Browsing through our history

Published 12:00 am Saturday, October 25, 2003

One of my newest duties for the newspaper is typesetting the &uot;Our History&uot; section for each Wednesday’s edition of Lifestyles. I keep the bound volume of Greenville Advocates dating back to 1978 at home. It’s perfect for providing those fascinating little pieces of local history…my history, and yours.

It’s funny to look back 25 years. I note the flare leg jeans and chunky-heeled boots of yesteryear bear a striking resemblance to what’s in the local department stores today. (Everything old is new again…)

Prices seem amazingly cheap; it’s disheartening to note how my income hasn’t quite kept up with it after all those years.

Milestones were honored then, as now—birthdays, anniversaries, retirements; those being welcomed into this world, and those to whom we bid a solemn goodbye. With a twinge of sadness, I see the faces and names of those I once knew, respected and loved, who are no longer with us.

And I smile, getting a definite kick out of noting how many of us have changed. We’ve got gray hair, less hair…no hair. We’re often heavier or at least more ‘gravitationally challenged’ these days. Still, I think we’re looking pretty good—aging like fine wine!

We don’t run the &uot;pretty girl&uot; pictures in the pages of the paper anymore. (I suppose that’s no longer considered politically correct.)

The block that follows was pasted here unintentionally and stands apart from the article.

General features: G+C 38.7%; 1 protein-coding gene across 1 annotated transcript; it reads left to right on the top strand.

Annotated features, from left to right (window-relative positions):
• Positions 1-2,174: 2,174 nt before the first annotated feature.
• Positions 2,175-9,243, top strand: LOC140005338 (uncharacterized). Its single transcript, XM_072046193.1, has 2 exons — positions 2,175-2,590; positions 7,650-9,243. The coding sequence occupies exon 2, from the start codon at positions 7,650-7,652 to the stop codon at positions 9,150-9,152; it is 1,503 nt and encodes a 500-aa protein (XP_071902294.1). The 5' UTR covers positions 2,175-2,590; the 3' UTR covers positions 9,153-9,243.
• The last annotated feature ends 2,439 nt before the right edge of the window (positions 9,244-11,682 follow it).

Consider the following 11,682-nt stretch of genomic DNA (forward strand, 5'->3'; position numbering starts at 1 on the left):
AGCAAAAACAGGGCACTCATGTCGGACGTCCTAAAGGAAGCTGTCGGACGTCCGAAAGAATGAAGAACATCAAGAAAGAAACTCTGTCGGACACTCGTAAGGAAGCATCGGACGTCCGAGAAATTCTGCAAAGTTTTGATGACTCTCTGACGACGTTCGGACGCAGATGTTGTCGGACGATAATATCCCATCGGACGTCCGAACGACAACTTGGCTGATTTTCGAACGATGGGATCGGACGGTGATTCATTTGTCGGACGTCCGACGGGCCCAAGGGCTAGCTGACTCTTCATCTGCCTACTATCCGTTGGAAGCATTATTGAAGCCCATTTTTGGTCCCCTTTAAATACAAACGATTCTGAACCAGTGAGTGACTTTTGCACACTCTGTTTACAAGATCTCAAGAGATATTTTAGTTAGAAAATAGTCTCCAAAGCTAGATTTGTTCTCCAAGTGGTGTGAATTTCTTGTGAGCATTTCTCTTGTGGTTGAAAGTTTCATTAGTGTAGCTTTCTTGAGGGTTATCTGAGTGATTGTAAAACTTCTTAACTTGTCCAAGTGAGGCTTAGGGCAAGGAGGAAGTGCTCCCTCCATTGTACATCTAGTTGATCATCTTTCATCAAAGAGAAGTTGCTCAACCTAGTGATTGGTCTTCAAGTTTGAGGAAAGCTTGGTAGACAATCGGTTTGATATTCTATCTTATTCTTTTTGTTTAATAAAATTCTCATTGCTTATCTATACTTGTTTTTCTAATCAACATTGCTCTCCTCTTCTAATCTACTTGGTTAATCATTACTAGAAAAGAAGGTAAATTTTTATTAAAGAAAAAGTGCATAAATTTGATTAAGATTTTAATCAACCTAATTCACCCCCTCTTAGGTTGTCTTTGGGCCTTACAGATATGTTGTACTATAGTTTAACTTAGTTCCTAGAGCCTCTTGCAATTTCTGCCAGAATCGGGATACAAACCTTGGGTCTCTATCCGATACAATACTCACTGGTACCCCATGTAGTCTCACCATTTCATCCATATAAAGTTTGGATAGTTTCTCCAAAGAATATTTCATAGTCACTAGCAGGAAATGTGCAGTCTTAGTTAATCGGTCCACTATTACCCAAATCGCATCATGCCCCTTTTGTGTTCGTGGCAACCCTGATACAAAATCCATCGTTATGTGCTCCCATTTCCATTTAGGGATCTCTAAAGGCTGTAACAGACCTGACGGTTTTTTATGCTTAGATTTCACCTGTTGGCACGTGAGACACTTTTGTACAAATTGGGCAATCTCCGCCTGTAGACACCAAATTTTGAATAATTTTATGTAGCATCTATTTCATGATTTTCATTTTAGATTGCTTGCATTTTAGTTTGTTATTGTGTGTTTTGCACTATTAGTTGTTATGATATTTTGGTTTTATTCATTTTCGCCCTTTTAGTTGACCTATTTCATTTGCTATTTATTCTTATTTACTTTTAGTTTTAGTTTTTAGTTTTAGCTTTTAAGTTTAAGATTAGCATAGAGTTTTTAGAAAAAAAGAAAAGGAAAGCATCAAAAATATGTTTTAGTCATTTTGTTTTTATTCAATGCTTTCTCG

There are a lot of ladies out there who, like myself, once held that honor. Some of my fellow ‘girls’ are probably as flabbergasted as I over ever having posed for print and posterity in a pair of brief shorts (or even a swimsuit). I still shake my head at the thought of how worried I was about looking fat in that cotton field yeah, those many, many pounds ago.

Somethings we still run are the ‘giant veggie’ and ‘big fish’ snaps. It’s something you just don’t see in those big city editions. To me, those oversized turnips and bodacious bass are part and parcel of the charm of a small community newspaper like ours.

This week is National Newspaper Week and I have to say I am proud to be a part of a profession that charts your history, our history, for posterity.

I must say one other thing.

Despite our best efforts, yes, we newspaper folks sometimes make mistakes, overlook errors or otherwise &uot;goof up.&uot; None of this makes us stupid, ill educated or unconcerned—just human.

We are dedicated to our work, and we genuinely care about this community (and the English language, I am compelled to add). I also should point out we have to follow AP style book guidelines; that may mean things are not always printed as submitted to us.

We’ll keep on working, very hard.